Milky Way's Black Hole

This month on Newsdesk: the sound of black holes and tackling plastic pollution.

The Sound of Black Holes

Our universe is home to some out-of-this-world phenomena. One of the strangest phenomena are black holes. We can't actually see black holes with our own eyes, but scientists have created animations to help us understand them. A black hole is formed when a large star starts to run out of fuel and collapses in on itself, or implodes. The area where the star used to be is so dense and heavy that objects cannot escape its gravity. This means that anything nearby is sucked into it, including light itself!

Recently, a NASA scientist, Kimberly Arcand, has managed to recreate the sound of a black hole. The sound has been adjusted so that we can hear it properly, but it still sounds pretty spooky!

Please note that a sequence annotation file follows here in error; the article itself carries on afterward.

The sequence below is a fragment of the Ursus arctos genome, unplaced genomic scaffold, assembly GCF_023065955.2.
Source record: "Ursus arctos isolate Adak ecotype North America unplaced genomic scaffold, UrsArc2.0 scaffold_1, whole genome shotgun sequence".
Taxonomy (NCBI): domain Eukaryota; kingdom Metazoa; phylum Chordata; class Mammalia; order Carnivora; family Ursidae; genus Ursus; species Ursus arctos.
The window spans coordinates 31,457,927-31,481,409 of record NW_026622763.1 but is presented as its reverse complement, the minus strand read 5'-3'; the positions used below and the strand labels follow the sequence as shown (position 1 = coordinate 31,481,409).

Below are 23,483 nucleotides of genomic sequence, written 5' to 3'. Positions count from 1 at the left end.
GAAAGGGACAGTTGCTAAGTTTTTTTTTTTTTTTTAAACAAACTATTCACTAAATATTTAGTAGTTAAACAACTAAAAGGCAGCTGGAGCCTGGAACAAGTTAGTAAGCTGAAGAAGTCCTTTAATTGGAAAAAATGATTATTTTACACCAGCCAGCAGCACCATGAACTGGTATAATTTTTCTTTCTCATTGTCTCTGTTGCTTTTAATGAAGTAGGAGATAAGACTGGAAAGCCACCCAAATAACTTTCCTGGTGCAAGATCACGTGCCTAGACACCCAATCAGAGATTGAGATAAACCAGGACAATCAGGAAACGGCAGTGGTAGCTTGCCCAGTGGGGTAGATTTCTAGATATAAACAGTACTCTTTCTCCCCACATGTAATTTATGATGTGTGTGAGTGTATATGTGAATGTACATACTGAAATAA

Tackling Plastic Pollution

Every year millions of tons of plastic enter the world's oceans. This causes serious damage to marine ecosystems. Most plastic in the oceans is carried there by rivers. When plastic waste is dumped or washed into rivers, it flows downstream and ends up in the sea. To tackle this problem, engineers have designed a simple barrier system that can be set up in rivers to stop plastic flowing downstream.

Called a “TrashBoom,” the barrier works by suspending a metal mesh from floating pipes. Plastic floating on the water's surface is caught by the boom, and can then be collected and recycled.

Learn more about black holes by watching Twig Black Holes.

For more great topical science content, visit . Twig Science Reporter where you'll also find videos, transcripts and lesson support to accompany this article.